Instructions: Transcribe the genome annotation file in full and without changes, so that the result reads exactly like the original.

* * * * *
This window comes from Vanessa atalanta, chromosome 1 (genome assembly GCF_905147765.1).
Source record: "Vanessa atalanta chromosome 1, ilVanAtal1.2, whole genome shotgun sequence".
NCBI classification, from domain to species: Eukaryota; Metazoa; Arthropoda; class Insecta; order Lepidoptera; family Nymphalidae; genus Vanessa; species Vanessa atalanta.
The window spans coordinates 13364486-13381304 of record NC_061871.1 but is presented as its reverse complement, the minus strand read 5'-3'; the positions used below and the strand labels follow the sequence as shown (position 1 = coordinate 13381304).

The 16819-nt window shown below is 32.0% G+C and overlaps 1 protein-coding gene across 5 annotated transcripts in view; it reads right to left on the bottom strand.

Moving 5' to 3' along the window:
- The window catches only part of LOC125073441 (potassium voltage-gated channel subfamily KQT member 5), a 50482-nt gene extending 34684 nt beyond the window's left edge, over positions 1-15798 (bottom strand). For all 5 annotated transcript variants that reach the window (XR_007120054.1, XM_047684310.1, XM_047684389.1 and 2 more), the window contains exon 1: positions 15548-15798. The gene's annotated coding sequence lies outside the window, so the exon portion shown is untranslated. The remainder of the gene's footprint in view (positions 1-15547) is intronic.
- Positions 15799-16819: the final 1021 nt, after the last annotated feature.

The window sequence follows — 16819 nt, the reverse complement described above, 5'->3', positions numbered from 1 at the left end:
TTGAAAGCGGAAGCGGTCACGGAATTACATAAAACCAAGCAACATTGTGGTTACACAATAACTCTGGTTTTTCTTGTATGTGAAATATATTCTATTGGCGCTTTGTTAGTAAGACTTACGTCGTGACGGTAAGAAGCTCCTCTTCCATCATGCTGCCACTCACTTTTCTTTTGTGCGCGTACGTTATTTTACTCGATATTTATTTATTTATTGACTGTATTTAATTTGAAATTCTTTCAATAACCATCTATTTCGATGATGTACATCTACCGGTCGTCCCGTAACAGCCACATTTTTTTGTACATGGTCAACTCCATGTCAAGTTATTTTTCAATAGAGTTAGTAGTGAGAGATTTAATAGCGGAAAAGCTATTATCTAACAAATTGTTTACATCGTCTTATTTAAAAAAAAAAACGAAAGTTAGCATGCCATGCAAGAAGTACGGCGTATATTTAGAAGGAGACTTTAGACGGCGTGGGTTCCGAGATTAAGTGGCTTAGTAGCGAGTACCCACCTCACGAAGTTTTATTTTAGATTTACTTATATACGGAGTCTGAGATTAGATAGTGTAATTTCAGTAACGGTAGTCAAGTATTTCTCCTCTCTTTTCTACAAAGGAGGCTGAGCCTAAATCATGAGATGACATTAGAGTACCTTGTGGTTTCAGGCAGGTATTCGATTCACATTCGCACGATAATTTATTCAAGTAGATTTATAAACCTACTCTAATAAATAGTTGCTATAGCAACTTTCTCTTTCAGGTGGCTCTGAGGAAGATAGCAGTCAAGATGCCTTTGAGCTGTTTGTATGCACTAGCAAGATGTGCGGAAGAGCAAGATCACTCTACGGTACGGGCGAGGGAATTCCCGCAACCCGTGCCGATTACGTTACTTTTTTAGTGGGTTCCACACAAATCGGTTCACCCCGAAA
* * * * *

This window comes from Vanessa atalanta, chromosome 1 (genome assembly GCF_905147765.1).
Source record: "Vanessa atalanta chromosome 1, ilVanAtal1.2, whole genome shotgun sequence".
NCBI classification, from domain to species: Eukaryota; Metazoa; Arthropoda; class Insecta; order Lepidoptera; family Nymphalidae; genus Vanessa; species Vanessa atalanta.
The window spans coordinates 13364486-13381304 of record NC_061871.1 but is presented as its reverse complement, the minus strand read 5'-3'; the positions used below and the strand labels follow the sequence as shown (position 1 = coordinate 13381304).

The 16819-nt window shown below is 32.0% G+C and overlaps 1 protein-coding gene across 5 annotated transcripts in view; it reads right to left on the bottom strand.

Moving 5' to 3' along the window:
- The window catches only part of LOC125073441 (potassium voltage-gated channel subfamily KQT member 5), a 50482-nt gene extending 34684 nt beyond the window's left edge, over positions 1-15798 (bottom strand). For all 5 annotated transcript variants that reach the window (XR_007120054.1, XM_047684310.1, XM_047684389.1 and 2 more), the window contains exon 1: positions 15548-15798. The gene's annotated coding sequence lies outside the window, so the exon portion shown is untranslated. The remainder of the gene's footprint in view (positions 1-15547) is intronic.
- Positions 15799-16819: the final 1021 nt, after the last annotated feature.

The window sequence follows — 16819 nt, the reverse complement described above, 5'->3', positions numbered from 1 at the left end:
TTGAAAGCGGAAGCGGTCACGGAATTACATAAAACCAAGCAACATTGTGGTTACACAATAACTCTGGTTTTTCTTGTATGTGAAATATATTCTATTGGCGCTTTGTTAGTAAGACTTACGTCGTGACGGTAAGAAGCTCCTCTTCCATCATGCTGCCACTCACTTTTCTTTTGTGCGCGTACGTTATTTTACTCGATATTTATTTATTTATTGACTGTATTTAATTTGAAATTCTTTCAATAACCATCTATTTCGATGATGTACATCTACCGGTCGTCCCGTAACAGCCACATTTTTTTGTACATGGTCAACTCCATGTCAAGTTATTTTTCAATAGAGTTAGTAGTGAGAGATTTAATAGCGGAAAAGCTATTATCTAACAAATTGTTTACATCGTCTTATTTAAAAAAAAAAACGAAAGTTAGCATGCCATGCAAGAAGTACGGCGTATATTTAGAAGGAGACTTTAGACGGCGTGGGTTCCGAGATTAAGTGGCTTAGTAGCGAGTACCCACCTCACGAAGTTTTATTTTAGATTTACTTATATACGGAGTCTGAGATTAGATAGTGTAATTTCAGTAACGGTAGTCAAGTATTTCTCCTCTCTTTTCTACAAAGGAGGCTGAGCCTAAATCATGAGATGACATTAGAGTACCTTGTGGTTTCAGGCAGGTATTCGATTCACATTCGCACGATAATTTATTCAAGTAGATTTATAAACCTACTCTAATAAATAGTTGCTATAGCAACTTTCTCTTTCAGGTGGCTCTGAGGAAGATAGCAGTCAAGATGCCTTTGAGCTGTTTGTATGCACTAGCAAGATGTGCGGAAGAGCAAGATCACTCTACGGTACGGGCGAGGGAATTCCCGCAACCCGTGCCGATTACGTTACTTTTTTAGTGGGTTCCACACAAATCGGTTCACCCCGAAA